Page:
HUMMING IN MY UNIVERSE By Jim Paredes (The Philippine Star) Updated February 28, 2010 12:00 AM
As I go about doing my chores and obligations and relish my joys and pleasures, I can so easily lose my center and be taken over by the compelling call of the material world. Life can give you every argument as to why you should commit to working hard, making more money, having this and that consumer item, having such and such marvelous experiences here or in another part of the world, owning things of “value,” committing to this ideal or belief, etc. It can make me feel life, as it is, is wanting.
Throw in the fact that election season is here and it is almost impossible for many of us to turn away from the noise of the campaign and not get hooked by the partisan nature of it. We look at other people as either with us and our candidate, or not. It’s “them” vs. “us.” No doubt, all this can shake our equilibrium.
One of the things I keep reminding myself is one realization that I have experienced many times and which has become part of my spiritual practice. This is the truth often spoken of in practically all religions and many mystical writings. I am talking about the experience of “Oneness.” We are One.
I dare say, I have had experiences of it. Or perhaps it is more accurate to say, I have been awake to it many times on different occasions.
Oneness is perennially there to be experienced by anyone. It is the blending of subject and object. To put it more practically, it is the experience of losing one’s ego identity and melding with the rest of life. It is when you and the rest of life and all of its details are a singular experience.
It is really quite hard to express it since, as Ken Wilber correctly points out, if you can talk about it, then it has become a third person (“it”) or an object, and therefore, a separate thing, not anymore the Oneness. Attempts to completely capture the experience immediately reduce it to a concept, and so it stops being the Oneness. It stops being so simply because Oneness is not an “it.” Oneness is everything.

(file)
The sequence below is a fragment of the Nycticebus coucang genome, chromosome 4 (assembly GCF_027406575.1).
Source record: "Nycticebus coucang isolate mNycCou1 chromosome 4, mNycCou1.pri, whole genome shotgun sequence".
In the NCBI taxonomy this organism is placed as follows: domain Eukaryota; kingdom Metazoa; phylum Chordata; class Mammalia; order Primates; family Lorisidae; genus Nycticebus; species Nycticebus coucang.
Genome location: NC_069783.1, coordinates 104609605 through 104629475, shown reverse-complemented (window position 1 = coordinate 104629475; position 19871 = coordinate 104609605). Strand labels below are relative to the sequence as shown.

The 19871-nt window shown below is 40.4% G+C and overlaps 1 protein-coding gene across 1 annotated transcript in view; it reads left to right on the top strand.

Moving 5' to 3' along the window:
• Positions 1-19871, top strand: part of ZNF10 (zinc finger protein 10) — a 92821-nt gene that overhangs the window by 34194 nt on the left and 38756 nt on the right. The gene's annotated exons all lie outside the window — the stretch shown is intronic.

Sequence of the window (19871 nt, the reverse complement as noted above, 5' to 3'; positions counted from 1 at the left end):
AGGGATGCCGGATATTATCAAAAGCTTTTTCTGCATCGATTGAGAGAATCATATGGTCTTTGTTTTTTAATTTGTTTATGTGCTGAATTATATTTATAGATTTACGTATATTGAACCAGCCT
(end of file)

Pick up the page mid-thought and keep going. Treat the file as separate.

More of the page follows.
Oneness is indescribable, though it can be experienced. But since we have to live with words, let us try to get close to describing it even if we do not succeed in capturing it. To simplify, think of what it’s like to lose yourself completely in the act of great lovemaking where two become not just physically united, but totally “one” in all aspects. It is so intimate an experience that boundaries can vanish. Reality is experienced as “special.” One might even say that the participants “disappear.” The doer and the act have become one. There is only the wave of this experience arising in the endless field of everything.
Oneness can show itself in the most mundane experiences. When I experienced Oneness the first few times, I suspended disbelief and imagined that the world and all its sentient beings could, in fact, be enlightened or experience the Oneness as well. I was always looking for signs everywhere. I saw the Internet, for example, as a physical manifestation of the Oneness experience everyone wanted to have.
In pop music, certain lyrics grab me and excite me when I sense the feel of the Oneness in them, such as the opening line of John Lennon’s I Am the Walrus which goes, “I am he as you are he as you are me and we are all together.” Michael Jackson’s We Are the World describes my own relationship with all that is. The Stylistics’ song, You Are Everything (and Everything Is You, seems to me to be operating within the reality of Oneness as well.
As a consequence of my epiphanies, I have a mindset that believes that the awakening people have experienced is always confirmed or reciprocated by the experience of the world becoming “awakened” itself. We become One consciousness with everything, just as a drop in the ocean is one with the entire sea in its wetness.
How does this play out in everyday life? My experience is that it opens me up to other people more easily in terms of listening to them, showing understanding and compassion. I am them. When the consciousness is strong, I am able to live moments when I know I am personally steering the experience of Oneness itself in the choices I make and the things I do. And it is a sacred, blessed feeling to even just be alive. “Being” itself is all there is.